However, we have not yet talked about quasi-living organisms. These are organisms that are kind of alive, but don’t replicate themselves, instead relying on the reproductive machinery of other living things. There are two kinds of quasi-living organisms: viruses and viroids. Viruses have their own DNA and cell walls, but viroids are just small closed loops of RNA. How small? Between 200 and 500 nucleotides. Not genes, nucleotides. And they don’t have a cell wall, or organelles, or supporting macromolecules.

Model of the potato spindle tuber viroid.
Now we might be getting somewhere! Of course, viroids could not be the original life forms, because they require other life in order to reproduce. Still, it is now within the realm of possibility that the first quasi-living organisms were similar to viroids. We know that small amounts of DNA and RNA can perform various types of mechanical tasks, as shown by the field of DNA nanotechnology, so we seem to be on the threshold of a solid theory of the origin of life.

You may sometimes hear people talk about the probability that life will arise on its own. But no number you hear is valid. Whenever I’ve dug into these calculations, I’ve found the math formulae that are used treat the molecules as if they are drawn out of a hat. That is not how chemistry works. To do the calculation properly, we would have to know the physics of the environment, the chemistry of every step along the way, how common such environments are in the universe, and how big the universe is. We don’t know any of that stuff, so we can’t say anything at all about the probability.

Some people don’t want to believe it’s possible that life arose naturally in the universe. Some of them just aren’t interested in the science, and don’t have the time to learn the mental skills and do the research to get up to speed. That’s understandable. Others are averse because they are loyal to a religious narrative, like I once was. Still others may be uncomfortable at the thought that human life had such a humble beginning, believing it takes away from our innate worth. This is a fallacy. Human beings are priceless and have innate dignity because of what we are. How we came to be this way has no effect on what we deserve or how we should treat one another.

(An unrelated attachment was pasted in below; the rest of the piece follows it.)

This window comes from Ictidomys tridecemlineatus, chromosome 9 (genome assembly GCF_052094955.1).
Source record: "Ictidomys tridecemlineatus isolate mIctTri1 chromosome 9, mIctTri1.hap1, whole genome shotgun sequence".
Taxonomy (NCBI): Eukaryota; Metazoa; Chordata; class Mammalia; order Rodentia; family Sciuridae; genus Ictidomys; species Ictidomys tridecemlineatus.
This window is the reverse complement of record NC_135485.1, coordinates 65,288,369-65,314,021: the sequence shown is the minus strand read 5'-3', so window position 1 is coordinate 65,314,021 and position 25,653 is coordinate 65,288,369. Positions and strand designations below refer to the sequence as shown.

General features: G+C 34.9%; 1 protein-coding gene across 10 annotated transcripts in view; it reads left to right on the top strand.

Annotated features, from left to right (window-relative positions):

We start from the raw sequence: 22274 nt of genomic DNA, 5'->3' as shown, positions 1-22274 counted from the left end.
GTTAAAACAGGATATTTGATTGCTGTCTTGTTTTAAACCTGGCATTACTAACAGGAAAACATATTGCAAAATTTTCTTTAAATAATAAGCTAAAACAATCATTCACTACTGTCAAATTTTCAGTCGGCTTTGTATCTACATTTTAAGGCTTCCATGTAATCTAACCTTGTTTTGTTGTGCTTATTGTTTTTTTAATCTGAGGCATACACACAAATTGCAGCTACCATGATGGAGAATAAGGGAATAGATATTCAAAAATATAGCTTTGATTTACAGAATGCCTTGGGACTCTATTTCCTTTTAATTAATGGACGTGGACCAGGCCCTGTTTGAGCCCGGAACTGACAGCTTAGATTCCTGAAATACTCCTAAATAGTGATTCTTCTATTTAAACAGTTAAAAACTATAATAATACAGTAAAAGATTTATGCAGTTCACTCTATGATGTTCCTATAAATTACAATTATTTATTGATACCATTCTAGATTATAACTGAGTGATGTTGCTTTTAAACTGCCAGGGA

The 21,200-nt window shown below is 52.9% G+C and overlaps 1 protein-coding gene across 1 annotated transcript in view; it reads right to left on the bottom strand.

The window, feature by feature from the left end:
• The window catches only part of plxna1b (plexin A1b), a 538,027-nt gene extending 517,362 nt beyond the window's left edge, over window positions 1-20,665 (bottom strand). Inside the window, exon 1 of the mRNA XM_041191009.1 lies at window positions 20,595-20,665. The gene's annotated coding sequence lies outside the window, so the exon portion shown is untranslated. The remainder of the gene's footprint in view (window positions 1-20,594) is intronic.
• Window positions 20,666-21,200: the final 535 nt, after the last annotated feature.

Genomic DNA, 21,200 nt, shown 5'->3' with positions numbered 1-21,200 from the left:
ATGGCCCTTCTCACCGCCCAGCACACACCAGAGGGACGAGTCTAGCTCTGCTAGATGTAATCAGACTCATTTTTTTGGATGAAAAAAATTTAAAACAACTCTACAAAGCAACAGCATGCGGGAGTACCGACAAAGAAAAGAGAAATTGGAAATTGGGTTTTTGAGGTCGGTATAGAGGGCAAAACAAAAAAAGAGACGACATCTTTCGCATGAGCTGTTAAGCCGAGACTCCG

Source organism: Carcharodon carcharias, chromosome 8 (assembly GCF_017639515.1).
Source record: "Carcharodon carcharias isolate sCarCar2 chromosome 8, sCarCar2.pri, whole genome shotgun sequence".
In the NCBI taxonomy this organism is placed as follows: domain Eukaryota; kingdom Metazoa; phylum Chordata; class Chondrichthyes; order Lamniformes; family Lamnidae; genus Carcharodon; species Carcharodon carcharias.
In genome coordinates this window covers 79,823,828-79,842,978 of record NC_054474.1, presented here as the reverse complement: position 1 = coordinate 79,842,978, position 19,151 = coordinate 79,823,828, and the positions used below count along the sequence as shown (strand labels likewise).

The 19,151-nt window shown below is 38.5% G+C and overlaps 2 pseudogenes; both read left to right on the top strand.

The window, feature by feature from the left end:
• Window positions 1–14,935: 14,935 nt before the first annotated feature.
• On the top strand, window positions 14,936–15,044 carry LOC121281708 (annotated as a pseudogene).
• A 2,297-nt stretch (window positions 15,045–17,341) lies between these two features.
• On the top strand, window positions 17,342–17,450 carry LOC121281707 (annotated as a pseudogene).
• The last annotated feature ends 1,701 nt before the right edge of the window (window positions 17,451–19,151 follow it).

Based on what we've talked about, we can construct a crude hypothesis, a guiding tool, a proof of concept. This may or may not be close to how life began, but it will stand as evidence that there is an answer, and we can find it. Here it is:

Suppose, deep in the ocean, where vents spewed heat from the Earth’s mantle, there was a soup of organic molecules. These molecules bumped into each other, reacting millions or billions of times every second, to make more complex molecules. Some of these complex molecules would fold and unfold, or spin parts of themselves around, or be attracted to certain parts of other molecules. Some of these molecules could break other molecules apart and reconstruct them. This process was random, and mostly resulted in junk. But a few made copies of themselves, which in turn made more copies. There, Darwinian evolution took root, with variations in each generation, and natural selection favoring those that reproduced better. With further generations, the molecules bonded with other, non-reproducing complex molecules, forming a symbiosis which allowed them to do more tasks. Eventually, one of these constructed a shell of molecules around itself, and the first cellular organism was born.

This process, and others like it, can be tested in the lab. One of the most interesting mysteries of all time, it's a popular subject of research. So far, there has not been a Newton for the blade of grass. But it is no longer absurd to think one will arise one day soon.